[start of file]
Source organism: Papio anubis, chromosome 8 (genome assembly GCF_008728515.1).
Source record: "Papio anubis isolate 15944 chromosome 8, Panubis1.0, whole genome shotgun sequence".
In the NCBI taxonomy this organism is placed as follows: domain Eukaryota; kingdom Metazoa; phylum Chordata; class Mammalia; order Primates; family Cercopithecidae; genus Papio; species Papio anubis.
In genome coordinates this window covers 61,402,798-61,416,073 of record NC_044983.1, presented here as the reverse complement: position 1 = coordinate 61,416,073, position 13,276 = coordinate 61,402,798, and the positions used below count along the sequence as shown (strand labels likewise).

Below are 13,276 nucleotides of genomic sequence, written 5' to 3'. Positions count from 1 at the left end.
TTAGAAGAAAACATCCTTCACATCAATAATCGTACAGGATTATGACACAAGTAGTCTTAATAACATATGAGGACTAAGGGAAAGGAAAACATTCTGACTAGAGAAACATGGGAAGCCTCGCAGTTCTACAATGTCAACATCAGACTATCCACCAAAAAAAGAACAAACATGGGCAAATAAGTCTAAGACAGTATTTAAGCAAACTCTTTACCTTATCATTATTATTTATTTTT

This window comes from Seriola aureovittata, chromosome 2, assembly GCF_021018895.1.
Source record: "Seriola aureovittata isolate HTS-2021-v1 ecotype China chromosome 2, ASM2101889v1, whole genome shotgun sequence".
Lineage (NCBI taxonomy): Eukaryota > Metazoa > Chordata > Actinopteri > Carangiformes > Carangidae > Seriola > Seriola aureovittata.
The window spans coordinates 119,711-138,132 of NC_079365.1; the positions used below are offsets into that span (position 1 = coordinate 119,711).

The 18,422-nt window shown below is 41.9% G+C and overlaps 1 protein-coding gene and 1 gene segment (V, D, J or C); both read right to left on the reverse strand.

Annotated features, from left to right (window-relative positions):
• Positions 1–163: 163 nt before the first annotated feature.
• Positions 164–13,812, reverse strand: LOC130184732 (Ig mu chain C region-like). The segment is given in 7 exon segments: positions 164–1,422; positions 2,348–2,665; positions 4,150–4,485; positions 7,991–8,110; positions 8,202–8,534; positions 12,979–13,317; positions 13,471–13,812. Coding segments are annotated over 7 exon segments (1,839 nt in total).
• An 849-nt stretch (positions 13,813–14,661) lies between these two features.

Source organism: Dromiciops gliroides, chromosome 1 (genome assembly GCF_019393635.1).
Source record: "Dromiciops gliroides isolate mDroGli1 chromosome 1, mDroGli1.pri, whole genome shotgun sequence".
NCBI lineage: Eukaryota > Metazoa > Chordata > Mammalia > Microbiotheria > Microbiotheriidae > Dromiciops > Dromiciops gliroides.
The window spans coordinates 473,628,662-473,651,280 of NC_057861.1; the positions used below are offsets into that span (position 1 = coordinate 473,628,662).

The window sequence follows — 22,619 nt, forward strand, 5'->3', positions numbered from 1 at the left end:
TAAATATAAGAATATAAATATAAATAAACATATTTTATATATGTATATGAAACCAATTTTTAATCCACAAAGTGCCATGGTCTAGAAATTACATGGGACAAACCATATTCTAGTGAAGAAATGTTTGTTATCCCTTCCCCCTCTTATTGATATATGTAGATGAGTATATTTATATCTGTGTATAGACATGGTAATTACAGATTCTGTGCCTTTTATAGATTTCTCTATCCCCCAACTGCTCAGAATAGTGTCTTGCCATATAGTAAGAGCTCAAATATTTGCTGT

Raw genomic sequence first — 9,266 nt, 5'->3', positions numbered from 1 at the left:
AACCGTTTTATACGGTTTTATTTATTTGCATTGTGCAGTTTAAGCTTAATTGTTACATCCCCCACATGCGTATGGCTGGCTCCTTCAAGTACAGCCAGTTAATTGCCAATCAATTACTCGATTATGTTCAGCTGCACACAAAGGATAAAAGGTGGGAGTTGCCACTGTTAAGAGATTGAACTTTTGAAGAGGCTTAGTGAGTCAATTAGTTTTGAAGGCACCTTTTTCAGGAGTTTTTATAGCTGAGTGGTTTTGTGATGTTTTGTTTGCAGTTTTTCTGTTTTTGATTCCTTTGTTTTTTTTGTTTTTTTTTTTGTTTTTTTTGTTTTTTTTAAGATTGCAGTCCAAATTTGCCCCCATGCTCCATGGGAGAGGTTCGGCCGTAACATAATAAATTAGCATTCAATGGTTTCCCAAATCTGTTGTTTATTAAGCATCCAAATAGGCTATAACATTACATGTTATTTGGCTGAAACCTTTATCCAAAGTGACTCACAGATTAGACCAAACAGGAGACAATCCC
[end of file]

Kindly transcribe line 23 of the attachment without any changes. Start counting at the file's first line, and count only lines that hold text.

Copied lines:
AACCGTTTTATACGGTTTTATTTATTTGCATTGTGCAGTTTAAGCTTAATTGTTACATCCCCCACATGCGTATGGCTGGCTCCTTCAAGTACAGCCAGTTAATTGCCAATCAATTACTCGATTATGTTCAGCTGCACACAAAGGATAAAAGGTGGGAGTTGCCACTGTTAAGAGATTGAACTTTTGAAGAGGCTTAGTGAGTCAATTAGTTTTGAAGGCACCTTTTTCAGGAGTTTTTATAGCTGAGTGGTTTTGTGATGTTTTGTTTGCAGTTTTTCTGTTTTTGATTCCTTTGTTTTTTTTGTTTTTTTTTTTGTTTTTTTTGTTTTTTTTAAGATTGCAGTCCAAATTTGCCCCCATGCTCCATGGGAGAGGTTCGGCCGTAACATAATAAATTAGCATTCAATGGTTTCCCAAATCTGTTGTTTATTAAGCATCCAAATAGGCTATAACATTACATGTTATTTGGCTGAAACCTTTATCCAAAGTGACTCACAGATTAGACCAAACAGGAGACAATCCC